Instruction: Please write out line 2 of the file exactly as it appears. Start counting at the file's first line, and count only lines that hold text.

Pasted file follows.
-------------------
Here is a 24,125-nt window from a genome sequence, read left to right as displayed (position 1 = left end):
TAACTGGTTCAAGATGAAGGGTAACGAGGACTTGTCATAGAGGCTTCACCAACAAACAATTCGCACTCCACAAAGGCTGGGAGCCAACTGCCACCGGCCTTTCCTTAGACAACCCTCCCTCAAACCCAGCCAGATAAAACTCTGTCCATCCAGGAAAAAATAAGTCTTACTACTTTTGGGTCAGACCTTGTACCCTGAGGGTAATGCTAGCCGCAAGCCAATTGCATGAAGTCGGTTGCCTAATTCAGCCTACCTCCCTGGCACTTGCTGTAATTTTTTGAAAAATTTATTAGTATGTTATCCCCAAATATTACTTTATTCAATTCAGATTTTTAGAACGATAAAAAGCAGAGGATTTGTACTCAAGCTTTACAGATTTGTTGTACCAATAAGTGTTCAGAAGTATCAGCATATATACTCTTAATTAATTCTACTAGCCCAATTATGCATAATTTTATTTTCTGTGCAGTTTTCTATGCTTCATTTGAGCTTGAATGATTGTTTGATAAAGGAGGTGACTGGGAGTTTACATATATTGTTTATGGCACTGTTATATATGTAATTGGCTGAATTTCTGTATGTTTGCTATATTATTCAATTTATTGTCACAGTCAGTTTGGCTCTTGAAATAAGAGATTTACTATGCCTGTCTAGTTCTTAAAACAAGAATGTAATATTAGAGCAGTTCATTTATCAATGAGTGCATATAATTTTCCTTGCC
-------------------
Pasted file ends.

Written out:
TAACTGGTTCAAGATGAAGGGTAACGAGGACTTGTCATAGAGGCTTCACCAACAAACAATTCGCACTCCACAAAGGCTGGGAGCCAACTGCCACCGGCCTTTCCTTAGACAACCCTCCCTCAAACCCAGCCAGATAAAACTCTGTCCATCCAGGAAAAAATAAGTCTTACTACTTTTGGGTCAGACCTTGTACCCTGAGGGTAATGCTAGCCGCAAGCCAATTGCATGAAGTCGGTTGCCTAATTCAGCCTACCTCCCTGGCACTTGCTGTAATTTTTTGAAAAATTTATTAGTATGTTATCCCCAAATATTACTTTATTCAATTCAGATTTTTAGAACGATAAAAAGCAGAGGATTTGTACTCAAGCTTTACAGATTTGTTGTACCAATAAGTGTTCAGAAGTATCAGCATATATACTCTTAATTAATTCTACTAGCCCAATTATGCATAATTTTATTTTCTGTGCAGTTTTCTATGCTTCATTTGAGCTTGAATGATTGTTTGATAAAGGAGGTGACTGGGAGTTTACATATATTGTTTATGGCACTGTTATATATGTAATTGGCTGAATTTCTGTATGTTTGCTATATTATTCAATTTATTGTCACAGTCAGTTTGGCTCTTGAAATAAGAGATTTACTATGCCTGTCTAGTTCTTAAAACAAGAATGTAATATTAGAGCAGTTCATTTATCAATGAGTGCATATAATTTTCCTTGCC